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Unit information: Optical Communications Systems and Data Networks in 2021/22

Unit name Optical Communications Systems and Data Networks
Unit code EENGM2001
Credit points 10
Level of study M/7
Teaching block(s) Teaching Block 2C (weeks 13 - 18)
Unit director Dr. Joshi
Open unit status Not open
Pre-requisites

Students preferably should have taken the ‘Optoelectronic Devices and Systems’ unit.

Co-requisites

None

School/department Department of Electrical & Electronic Engineering
Faculty Faculty of Engineering

Description including Unit Aims

Optical fibre communication systems are central to modern information infrastructure and carry the bulk of the world’s internet data. This unit requires the basic knowledge about optical fibre and components that the students already gained in the unit ‘Optoelectronic Devices and Systems’. This unit will mainly deal with high data speed digital transmission technologies over optical fibre, including the digital modulation of light at the transmitter, the signal transmission characteristics over optical fibre, and the detection/demodulation of optical signals at the receiver. The main contents in the order of delivery include:

Setting the context: The structure of modern communications networks, the various data networks, and the role of optical communications.

Digital modulation of light wave carriers: intensity modulation and coherent modulation formats and their signal characteristics. Components and technologies for the realization of these modulation formats. Transmitted signal power and quality.

Demodulation and Detection: Intensity modulation and direct detection. Square law detectors. Receiver signal to noise ratio and sensitivity. Demodulation of coherent modulated optical signals formats.

Optical fibre data transmission: The propagation of modulated light waves in optical fibre. The impairments to optical signals in optical fibre including loss, dispersion, and nonlinear effects. The effects of these impairments on intensity and coherent modulated optical signals, including pulse broadening, phase distortion, and timing jitter. Power penalties. System power budget. Optical signal to noise ratio. Limitations to bandwidth and transmission distance.

The correction of impairments: Regeneration of optical signals (3R: Re-amplification, Re-shaping, and re-timing). Optical dispersion compensation. Electronic dispersion compensation. Optical amplification including principles, amplifier characteristics, noise and cascadability. Transmission encoding and forward error correction (FEC).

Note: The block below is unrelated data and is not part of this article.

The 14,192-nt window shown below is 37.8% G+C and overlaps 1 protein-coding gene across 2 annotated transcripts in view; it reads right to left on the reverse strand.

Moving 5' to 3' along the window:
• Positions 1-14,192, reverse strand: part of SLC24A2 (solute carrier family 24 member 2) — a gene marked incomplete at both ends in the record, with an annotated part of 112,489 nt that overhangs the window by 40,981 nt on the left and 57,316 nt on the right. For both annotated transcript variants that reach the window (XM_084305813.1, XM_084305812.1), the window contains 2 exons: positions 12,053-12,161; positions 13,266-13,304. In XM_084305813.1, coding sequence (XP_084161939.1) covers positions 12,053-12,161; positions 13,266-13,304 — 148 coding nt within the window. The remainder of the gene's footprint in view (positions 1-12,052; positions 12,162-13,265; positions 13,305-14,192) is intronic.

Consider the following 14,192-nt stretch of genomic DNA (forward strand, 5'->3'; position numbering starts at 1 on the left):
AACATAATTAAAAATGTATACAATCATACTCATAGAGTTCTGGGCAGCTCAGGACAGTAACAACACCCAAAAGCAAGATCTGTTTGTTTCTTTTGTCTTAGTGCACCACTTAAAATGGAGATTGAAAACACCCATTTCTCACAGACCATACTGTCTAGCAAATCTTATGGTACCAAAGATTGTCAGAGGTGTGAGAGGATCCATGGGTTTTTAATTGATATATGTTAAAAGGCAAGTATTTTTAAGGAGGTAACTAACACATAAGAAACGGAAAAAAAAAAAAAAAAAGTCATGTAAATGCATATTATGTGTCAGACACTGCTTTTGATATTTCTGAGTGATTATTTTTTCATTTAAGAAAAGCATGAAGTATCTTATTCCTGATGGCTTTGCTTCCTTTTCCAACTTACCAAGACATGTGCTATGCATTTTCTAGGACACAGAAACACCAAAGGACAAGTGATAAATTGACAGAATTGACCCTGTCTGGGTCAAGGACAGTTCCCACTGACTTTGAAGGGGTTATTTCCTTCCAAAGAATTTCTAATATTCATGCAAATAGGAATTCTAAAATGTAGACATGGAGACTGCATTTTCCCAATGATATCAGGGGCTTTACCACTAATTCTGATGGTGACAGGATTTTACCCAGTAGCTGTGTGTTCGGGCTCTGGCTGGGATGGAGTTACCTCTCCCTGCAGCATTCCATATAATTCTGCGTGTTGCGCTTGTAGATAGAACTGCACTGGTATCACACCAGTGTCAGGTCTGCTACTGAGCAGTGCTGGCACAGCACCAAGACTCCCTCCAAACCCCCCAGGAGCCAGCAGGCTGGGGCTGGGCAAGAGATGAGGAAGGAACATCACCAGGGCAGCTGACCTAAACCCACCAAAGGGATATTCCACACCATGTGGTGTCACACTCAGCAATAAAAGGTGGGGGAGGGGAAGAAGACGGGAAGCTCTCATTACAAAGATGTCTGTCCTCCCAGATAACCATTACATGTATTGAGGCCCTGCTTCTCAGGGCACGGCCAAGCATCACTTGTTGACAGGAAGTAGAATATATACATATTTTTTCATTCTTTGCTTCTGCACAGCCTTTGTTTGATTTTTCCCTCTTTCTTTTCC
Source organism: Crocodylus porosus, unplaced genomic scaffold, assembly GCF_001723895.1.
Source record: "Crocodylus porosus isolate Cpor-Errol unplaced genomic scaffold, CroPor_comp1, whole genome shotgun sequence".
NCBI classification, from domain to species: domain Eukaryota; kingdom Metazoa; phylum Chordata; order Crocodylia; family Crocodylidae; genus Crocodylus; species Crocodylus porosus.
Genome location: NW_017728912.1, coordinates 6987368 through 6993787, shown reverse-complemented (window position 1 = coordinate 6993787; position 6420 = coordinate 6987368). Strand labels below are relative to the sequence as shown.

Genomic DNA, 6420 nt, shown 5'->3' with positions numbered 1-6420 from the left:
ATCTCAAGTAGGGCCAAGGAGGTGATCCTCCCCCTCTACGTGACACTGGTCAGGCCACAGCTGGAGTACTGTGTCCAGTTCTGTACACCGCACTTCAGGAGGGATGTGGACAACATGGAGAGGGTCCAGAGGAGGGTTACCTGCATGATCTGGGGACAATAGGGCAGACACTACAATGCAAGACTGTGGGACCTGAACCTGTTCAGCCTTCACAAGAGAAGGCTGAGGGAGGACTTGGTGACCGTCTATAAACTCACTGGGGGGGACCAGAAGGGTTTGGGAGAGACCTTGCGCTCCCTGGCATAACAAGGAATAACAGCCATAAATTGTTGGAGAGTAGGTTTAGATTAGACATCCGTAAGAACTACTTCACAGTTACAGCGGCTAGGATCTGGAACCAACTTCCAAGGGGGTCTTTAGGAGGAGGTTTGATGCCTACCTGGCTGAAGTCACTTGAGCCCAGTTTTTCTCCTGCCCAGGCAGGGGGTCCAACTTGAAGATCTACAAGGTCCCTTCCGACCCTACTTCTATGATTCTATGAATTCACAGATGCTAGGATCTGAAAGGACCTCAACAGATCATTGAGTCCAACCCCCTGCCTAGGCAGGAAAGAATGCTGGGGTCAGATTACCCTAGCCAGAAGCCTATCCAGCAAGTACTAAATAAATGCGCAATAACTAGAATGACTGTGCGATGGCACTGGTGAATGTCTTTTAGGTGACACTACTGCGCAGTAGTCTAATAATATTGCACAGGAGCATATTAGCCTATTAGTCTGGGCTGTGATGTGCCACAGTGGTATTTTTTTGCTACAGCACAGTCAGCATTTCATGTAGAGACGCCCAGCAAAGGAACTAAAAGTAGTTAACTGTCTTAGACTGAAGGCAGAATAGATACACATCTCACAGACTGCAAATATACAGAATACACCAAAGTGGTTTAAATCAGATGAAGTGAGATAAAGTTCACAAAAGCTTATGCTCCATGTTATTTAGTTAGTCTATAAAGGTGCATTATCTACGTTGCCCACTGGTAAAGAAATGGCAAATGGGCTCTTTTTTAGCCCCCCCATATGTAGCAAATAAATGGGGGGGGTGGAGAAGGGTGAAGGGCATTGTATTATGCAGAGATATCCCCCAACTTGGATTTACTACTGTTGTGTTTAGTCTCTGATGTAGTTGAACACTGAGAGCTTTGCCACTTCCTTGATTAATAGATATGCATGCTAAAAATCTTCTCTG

Multiplexing: Fibre bandwidth and spectral efficiency. Shannon limits in optical fibre transmission. Methods of increasing optical fibre transmission capacity. Time division multiplexing (TDM). Optical time division multiplexing (OTDM) and soliton transmission. Wavelength division multiplexing (WDM). WDM components including filters and (de)-multiplexers. Specific issues and limitations in WDM systems including linear crosstalk and nonlinear cross modulation.

Widening the View: Likely developments in future optical communications technologies. A brief introduction to optical networks.

Intended Learning Outcomes

On successful completion of this unit, students will be able to:

  1. Describe the key issues and building blocks in modern optical communications systems;
  2. Describe optical transmitters and receivers, or transceivers, methods of modulating light wave carriers with digital data, and methods of demodulation.
  3. Describe the main factors limiting the data transmission speed and distance in optical fibre communication systems;
  4. Describe methods of overcoming above limitations to achieve higher data speed, longer transmission distances, and larger overall transmission capacities.
  5. Describe and specify an optical communications system.
  6. Outline future directions of technological developments in optical fibre communications.

Teaching Information

Teaching will be delivered through a combination of synchronous and asynchronous sessions, including lectures, practical activities supported by drop-in sessions, problem sheets and self-directed exercises.

Assessment Information

All ILOs will be tested through a single exam.

Resources

If this unit has a Resource List, you will normally find a link to it in the Blackboard area for the unit. Sometimes there will be a separate link for each weekly topic.

If you are unable to access a list through Blackboard, you can also find it via the Resource Lists homepage. Search for the list by the unit name or code (e.g. EENGM2001).

How much time the unit requires
Each credit equates to 10 hours of total student input. For example a 20 credit unit will take you 200 hours of study to complete. Your total learning time is made up of contact time, directed learning tasks, independent learning and assessment activity.

See the Faculty workload statement relating to this unit for more information.

Assessment
The Board of Examiners will consider all cases where students have failed or not completed the assessments required for credit. The Board considers each student's outcomes across all the units which contribute to each year's programme of study. If you have self-certificated your absence from an assessment, you will normally be required to complete it the next time it runs (this is usually in the next assessment period).
The Board of Examiners will take into account any extenuating circumstances and operates within the Regulations and Code of Practice for Taught Programmes.

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